Home' Trinidad and Tobago Guardian : July 27th 2015 Contents A41
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T&T Red Steel
BADREE had figures
of 4-1-9-2 in the
team s six-wicket win
over Guyana Amazon
Warriors at the
Queen s Park Oval on
"In the beginning
of Mr Abramovich
coming to Chelsea,
Chelsea was buying
the title. Now, they
are buying the title.
All of them."
on the spending by his
rivals at Manchester
City and Liverpool.
PARIS---Paris police were searching for
four occupants of a car that struck a taxi
and tried to crash barricades set up near
the Tour de France finish line yesterday
morning, drawing police fire hours before
the arrival of cyclists and spectators.
Police said they didn't suspect terrorism.
Police found the car with bullet
impacts not far from the Place de la
Concorde where police opened fire,
according to a police official and a
ranking official close to the investigation.
They asked not to be identified by name
because the investigation was ongoing.
The car carried two men and two
women, one of whom was injured on her
upper body, the ranking official said,
citing a witness at a hotel where the
group sought a glass of water for her. It
was not immediately clear if the woman
had been hit by a bullet. Tour de France
officials said the race was not affected
by the incident. Paris has been on edge
since double attacks in January by
Islamic extremists on the French satirical
newspaper Charlie Hebdo and a Kosher
grocery left 20 people dead, including the
three attackers. Police had opened fire at
the Place de la Concorde, where the
cyclists make their final triumphant
rounds to conclude the race.
Police open fire on car at Tour de France barricades
PARIS---Resplendent in yellow and
riding a canary yellow bike, Chris
Froome won his second Tour de
France in three years yesterday, with
a leisurely pedal into Paris to wrap up
a spectacular three-week slog of furi-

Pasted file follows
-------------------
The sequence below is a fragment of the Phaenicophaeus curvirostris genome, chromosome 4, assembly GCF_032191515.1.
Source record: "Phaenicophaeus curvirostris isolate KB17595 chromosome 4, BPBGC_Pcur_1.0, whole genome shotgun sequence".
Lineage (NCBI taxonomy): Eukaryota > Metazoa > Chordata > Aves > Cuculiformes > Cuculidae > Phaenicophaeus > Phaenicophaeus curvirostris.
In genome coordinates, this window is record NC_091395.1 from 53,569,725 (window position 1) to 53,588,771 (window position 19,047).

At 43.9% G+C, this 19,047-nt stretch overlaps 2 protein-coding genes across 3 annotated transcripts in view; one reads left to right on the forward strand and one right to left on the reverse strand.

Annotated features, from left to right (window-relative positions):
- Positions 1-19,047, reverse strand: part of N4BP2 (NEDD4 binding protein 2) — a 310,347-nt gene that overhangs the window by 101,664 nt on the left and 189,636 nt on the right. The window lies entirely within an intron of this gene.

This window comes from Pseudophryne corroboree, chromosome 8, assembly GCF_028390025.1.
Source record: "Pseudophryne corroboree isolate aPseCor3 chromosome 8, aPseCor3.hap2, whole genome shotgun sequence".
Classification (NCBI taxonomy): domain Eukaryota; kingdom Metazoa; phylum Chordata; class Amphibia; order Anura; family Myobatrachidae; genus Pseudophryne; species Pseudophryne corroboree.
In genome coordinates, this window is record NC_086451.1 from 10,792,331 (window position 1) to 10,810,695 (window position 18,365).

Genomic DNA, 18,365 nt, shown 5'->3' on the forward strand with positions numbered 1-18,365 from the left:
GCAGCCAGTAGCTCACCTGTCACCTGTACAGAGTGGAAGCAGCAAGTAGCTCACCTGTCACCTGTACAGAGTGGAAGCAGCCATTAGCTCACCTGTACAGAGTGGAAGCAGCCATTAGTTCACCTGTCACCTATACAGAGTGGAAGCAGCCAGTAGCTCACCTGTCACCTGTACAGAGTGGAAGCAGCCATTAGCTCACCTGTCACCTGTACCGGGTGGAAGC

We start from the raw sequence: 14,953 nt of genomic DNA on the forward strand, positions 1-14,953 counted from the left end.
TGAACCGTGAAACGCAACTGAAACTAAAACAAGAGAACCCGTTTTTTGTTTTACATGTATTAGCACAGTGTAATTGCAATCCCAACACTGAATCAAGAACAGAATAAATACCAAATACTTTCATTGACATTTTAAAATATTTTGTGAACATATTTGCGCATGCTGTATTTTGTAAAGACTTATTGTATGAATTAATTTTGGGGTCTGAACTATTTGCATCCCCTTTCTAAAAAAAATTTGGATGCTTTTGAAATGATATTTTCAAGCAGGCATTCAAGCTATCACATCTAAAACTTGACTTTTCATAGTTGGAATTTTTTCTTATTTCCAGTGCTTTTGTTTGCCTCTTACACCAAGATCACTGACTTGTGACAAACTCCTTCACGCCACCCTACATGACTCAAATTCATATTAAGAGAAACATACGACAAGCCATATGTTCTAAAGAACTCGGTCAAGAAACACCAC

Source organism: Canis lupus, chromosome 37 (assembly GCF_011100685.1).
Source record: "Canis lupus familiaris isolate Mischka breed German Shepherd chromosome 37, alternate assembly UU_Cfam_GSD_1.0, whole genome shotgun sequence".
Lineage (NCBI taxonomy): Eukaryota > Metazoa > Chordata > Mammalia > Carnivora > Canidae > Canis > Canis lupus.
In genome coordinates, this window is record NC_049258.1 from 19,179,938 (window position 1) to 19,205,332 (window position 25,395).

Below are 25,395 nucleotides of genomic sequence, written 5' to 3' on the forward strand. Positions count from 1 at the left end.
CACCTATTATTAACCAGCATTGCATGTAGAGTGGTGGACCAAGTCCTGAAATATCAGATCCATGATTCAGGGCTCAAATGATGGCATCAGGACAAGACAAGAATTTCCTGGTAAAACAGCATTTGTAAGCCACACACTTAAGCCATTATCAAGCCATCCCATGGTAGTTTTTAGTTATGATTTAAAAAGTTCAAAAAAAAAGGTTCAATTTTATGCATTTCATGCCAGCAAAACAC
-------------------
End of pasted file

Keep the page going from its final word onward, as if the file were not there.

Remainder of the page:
Cheered on the Champs-Elysees
under suitably rainy skies for Britain s
third triumph in the 112-year-old race,
Froome emotionally promised in his
winner s speech never to dishonor the
yellow jersey soiled by previous dope
cheats, most infamously Lance Arm-
"The Maillot Jaune is special, very
special," he said, using the jersey s
"I understand its history, good and
bad," he said. "I will always respect it."
Froome took it easy on the last Stage
21, his work done having grimly resisted
a late assault by Nairo Quintana on his
hard-won Tour lead the previous day
on the final Alpine ascent.
As when Froome first won in 2013,
the Colombian was again runner-up,
although the margin was much smaller
this time: one minute, 12 seconds, the
tightest win since 2008.
Third-placed Alejandro Valverde,
Quintana s Movistar teammate from
Spain, made the podium for the first
time, moving up from fourth last year.
On rain-soaked roads that caused
numerous spills in the women s race
before the men rode in, the tired 160
riders---of 198 who started---didn t
bother racing for much of the largely
flat 110-kilometer (68-mile) ramble
from Sevres, in the French capital s
To minimise risk of crashes, Tour
organisers stopped the clock early, on
the first of ten laps up and down the
Champs-Elysees slick cobblestones.
That locked in Froome s lead to guar-